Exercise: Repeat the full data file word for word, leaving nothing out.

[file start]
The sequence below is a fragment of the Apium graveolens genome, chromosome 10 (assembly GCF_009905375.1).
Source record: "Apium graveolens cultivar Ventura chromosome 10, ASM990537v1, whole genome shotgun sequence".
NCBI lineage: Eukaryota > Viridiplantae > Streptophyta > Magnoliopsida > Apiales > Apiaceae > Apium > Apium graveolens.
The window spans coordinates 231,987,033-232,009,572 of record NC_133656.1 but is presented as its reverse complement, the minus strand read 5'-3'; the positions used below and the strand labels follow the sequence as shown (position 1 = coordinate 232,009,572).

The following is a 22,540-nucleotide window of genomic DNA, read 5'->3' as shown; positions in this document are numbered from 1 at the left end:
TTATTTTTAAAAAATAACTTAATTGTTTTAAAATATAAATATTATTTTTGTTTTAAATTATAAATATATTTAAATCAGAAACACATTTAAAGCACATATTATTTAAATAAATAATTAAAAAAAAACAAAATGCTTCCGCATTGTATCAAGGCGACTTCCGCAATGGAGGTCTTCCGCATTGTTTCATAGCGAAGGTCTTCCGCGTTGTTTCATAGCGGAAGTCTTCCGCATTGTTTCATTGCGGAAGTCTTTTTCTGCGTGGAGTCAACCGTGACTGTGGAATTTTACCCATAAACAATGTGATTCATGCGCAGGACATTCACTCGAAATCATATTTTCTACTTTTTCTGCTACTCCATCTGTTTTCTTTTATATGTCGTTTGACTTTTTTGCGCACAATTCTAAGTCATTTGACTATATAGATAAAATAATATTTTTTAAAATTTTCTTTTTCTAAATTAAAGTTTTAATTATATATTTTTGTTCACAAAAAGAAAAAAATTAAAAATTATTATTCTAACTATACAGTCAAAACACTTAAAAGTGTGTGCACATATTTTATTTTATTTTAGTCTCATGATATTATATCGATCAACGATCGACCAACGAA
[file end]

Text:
The sequence below is a fragment of the Apium graveolens genome, chromosome 10 (assembly GCF_009905375.1).
Source record: "Apium graveolens cultivar Ventura chromosome 10, ASM990537v1, whole genome shotgun sequence".
NCBI lineage: Eukaryota > Viridiplantae > Streptophyta > Magnoliopsida > Apiales > Apiaceae > Apium > Apium graveolens.
The window spans coordinates 231,987,033-232,009,572 of record NC_133656.1 but is presented as its reverse complement, the minus strand read 5'-3'; the positions used below and the strand labels follow the sequence as shown (position 1 = coordinate 232,009,572).

The following is a 22,540-nucleotide window of genomic DNA, read 5'->3' as shown; positions in this document are numbered from 1 at the left end:
TTATTTTTAAAAAATAACTTAATTGTTTTAAAATATAAATATTATTTTTGTTTTAAATTATAAATATATTTAAATCAGAAACACATTTAAAGCACATATTATTTAAATAAATAATTAAAAAAAAACAAAATGCTTCCGCATTGTATCAAGGCGACTTCCGCAATGGAGGTCTTCCGCATTGTTTCATAGCGAAGGTCTTCCGCGTTGTTTCATAGCGGAAGTCTTCCGCATTGTTTCATTGCGGAAGTCTTTTTCTGCGTGGAGTCAACCGTGACTGTGGAATTTTACCCATAAACAATGTGATTCATGCGCAGGACATTCACTCGAAATCATATTTTCTACTTTTTCTGCTACTCCATCTGTTTTCTTTTATATGTCGTTTGACTTTTTTGCGCACAATTCTAAGTCATTTGACTATATAGATAAAATAATATTTTTTAAAATTTTCTTTTTCTAAATTAAAGTTTTAATTATATATTTTTGTTCACAAAAAGAAAAAAATTAAAAATTATTATTCTAACTATACAGTCAAAACACTTAAAAGTGTGTGCACATATTTTATTTTATTTTAGTCTCATGATATTATATCGATCAACGATCGACCAACGAA